"We should keep in mind that Erwin Baelz who was the doctor of Emperor Meïji collected netsuke and was fond of skeletons. That might have accounted for a number of them. Skeletons as ghosts are rare in Japan. The most famous is the Kuniyoshi’s in Soma no Furudairi, but it does not suggest a death allegory as in Europe. Generally ghosts are shown degradating but not to the skeleton state. They are skinny, without feet and with flowing untidy hair and showing a debilitated person. There are a number of books on wandering souls (gaki, ghosts looking like little naked figures) and on hell, but we are far from the European model and the Japanese do not have the fascination for death such as the Mexicans have."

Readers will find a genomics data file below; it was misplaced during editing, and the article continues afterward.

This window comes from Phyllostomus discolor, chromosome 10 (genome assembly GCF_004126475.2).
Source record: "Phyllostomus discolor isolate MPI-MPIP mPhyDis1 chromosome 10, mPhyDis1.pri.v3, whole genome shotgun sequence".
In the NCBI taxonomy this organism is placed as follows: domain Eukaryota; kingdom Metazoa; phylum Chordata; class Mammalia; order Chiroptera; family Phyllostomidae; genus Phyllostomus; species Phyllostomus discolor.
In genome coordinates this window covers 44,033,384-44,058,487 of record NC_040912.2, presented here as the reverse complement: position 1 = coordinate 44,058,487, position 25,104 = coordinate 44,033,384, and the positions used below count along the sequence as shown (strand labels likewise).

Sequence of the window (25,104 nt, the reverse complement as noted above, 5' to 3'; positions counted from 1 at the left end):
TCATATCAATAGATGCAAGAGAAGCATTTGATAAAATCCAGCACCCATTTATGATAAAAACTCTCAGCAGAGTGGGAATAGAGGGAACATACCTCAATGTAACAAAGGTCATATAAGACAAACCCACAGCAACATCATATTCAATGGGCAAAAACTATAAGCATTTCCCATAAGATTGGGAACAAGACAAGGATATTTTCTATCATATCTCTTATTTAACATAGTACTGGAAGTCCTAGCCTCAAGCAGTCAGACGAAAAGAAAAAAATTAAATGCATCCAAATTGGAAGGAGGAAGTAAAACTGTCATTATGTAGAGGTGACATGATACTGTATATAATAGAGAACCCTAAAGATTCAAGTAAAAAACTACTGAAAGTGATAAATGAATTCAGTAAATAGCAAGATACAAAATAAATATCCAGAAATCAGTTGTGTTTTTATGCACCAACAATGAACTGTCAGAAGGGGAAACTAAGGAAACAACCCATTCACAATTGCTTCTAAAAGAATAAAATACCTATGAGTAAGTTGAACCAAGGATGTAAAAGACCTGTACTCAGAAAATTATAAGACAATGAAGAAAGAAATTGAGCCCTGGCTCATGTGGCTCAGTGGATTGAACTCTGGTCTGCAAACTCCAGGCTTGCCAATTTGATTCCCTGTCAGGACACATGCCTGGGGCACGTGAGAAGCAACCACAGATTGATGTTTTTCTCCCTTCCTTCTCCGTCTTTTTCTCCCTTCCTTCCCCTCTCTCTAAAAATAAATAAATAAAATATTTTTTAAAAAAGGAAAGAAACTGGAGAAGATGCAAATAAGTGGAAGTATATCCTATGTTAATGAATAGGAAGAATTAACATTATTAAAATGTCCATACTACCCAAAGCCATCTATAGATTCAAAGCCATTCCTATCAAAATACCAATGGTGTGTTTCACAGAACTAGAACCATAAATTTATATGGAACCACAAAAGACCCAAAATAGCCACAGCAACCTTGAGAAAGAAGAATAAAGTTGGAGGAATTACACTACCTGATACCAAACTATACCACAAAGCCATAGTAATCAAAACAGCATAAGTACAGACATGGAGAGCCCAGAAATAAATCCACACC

- for academic discussion purposes only, from:
From time to time, Mr. Ducros will post on this Forum - [i:13w96sru]let's hope he sees yours and comments.[/i:13w96sru] I like (if 'like' if the right word for enjoying the aesthetics of something which is gruesome looking) it very much. Beautiful wood too.